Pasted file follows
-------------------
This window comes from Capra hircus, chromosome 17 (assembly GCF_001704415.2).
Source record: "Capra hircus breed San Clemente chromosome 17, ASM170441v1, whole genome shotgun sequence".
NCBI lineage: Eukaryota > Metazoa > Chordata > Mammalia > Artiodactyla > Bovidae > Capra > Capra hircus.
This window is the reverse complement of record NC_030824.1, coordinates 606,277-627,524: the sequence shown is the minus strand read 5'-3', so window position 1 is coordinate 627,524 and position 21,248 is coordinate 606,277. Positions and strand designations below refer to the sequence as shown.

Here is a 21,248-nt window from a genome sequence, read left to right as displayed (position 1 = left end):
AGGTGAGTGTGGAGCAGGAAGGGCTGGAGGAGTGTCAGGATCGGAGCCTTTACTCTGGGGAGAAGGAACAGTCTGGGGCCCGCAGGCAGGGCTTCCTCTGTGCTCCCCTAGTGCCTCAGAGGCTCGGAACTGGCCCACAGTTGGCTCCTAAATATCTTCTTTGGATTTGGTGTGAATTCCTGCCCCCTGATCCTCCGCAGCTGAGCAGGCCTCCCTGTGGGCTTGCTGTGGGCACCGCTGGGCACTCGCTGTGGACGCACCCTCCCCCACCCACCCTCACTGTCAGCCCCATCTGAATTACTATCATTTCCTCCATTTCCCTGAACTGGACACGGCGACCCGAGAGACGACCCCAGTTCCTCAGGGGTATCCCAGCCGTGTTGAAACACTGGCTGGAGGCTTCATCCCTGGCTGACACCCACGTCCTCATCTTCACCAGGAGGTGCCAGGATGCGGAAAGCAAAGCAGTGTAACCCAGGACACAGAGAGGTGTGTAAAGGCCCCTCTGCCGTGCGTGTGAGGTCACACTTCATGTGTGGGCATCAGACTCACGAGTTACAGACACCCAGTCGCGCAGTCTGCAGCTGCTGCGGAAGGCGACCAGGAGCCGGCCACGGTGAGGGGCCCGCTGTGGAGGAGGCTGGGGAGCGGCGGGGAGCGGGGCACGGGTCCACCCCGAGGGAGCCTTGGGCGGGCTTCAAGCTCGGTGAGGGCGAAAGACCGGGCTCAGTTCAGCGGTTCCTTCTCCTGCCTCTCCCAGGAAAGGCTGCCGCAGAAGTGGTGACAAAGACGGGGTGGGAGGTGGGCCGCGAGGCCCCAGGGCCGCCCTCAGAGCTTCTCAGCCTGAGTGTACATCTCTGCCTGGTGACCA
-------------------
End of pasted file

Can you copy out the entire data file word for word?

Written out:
This window comes from Capra hircus, chromosome 17 (assembly GCF_001704415.2).
Source record: "Capra hircus breed San Clemente chromosome 17, ASM170441v1, whole genome shotgun sequence".
NCBI lineage: Eukaryota > Metazoa > Chordata > Mammalia > Artiodactyla > Bovidae > Capra > Capra hircus.
This window is the reverse complement of record NC_030824.1, coordinates 606,277-627,524: the sequence shown is the minus strand read 5'-3', so window position 1 is coordinate 627,524 and position 21,248 is coordinate 606,277. Positions and strand designations below refer to the sequence as shown.

Here is a 21,248-nt window from a genome sequence, read left to right as displayed (position 1 = left end):
AGGTGAGTGTGGAGCAGGAAGGGCTGGAGGAGTGTCAGGATCGGAGCCTTTACTCTGGGGAGAAGGAACAGTCTGGGGCCCGCAGGCAGGGCTTCCTCTGTGCTCCCCTAGTGCCTCAGAGGCTCGGAACTGGCCCACAGTTGGCTCCTAAATATCTTCTTTGGATTTGGTGTGAATTCCTGCCCCCTGATCCTCCGCAGCTGAGCAGGCCTCCCTGTGGGCTTGCTGTGGGCACCGCTGGGCACTCGCTGTGGACGCACCCTCCCCCACCCACCCTCACTGTCAGCCCCATCTGAATTACTATCATTTCCTCCATTTCCCTGAACTGGACACGGCGACCCGAGAGACGACCCCAGTTCCTCAGGGGTATCCCAGCCGTGTTGAAACACTGGCTGGAGGCTTCATCCCTGGCTGACACCCACGTCCTCATCTTCACCAGGAGGTGCCAGGATGCGGAAAGCAAAGCAGTGTAACCCAGGACACAGAGAGGTGTGTAAAGGCCCCTCTGCCGTGCGTGTGAGGTCACACTTCATGTGTGGGCATCAGACTCACGAGTTACAGACACCCAGTCGCGCAGTCTGCAGCTGCTGCGGAAGGCGACCAGGAGCCGGCCACGGTGAGGGGCCCGCTGTGGAGGAGGCTGGGGAGCGGCGGGGAGCGGGGCACGGGTCCACCCCGAGGGAGCCTTGGGCGGGCTTCAAGCTCGGTGAGGGCGAAAGACCGGGCTCAGTTCAGCGGTTCCTTCTCCTGCCTCTCCCAGGAAAGGCTGCCGCAGAAGTGGTGACAAAGACGGGGTGGGAGGTGGGCCGCGAGGCCCCAGGGCCGCCCTCAGAGCTTCTCAGCCTGAGTGTACATCTCTGCCTGGTGACCA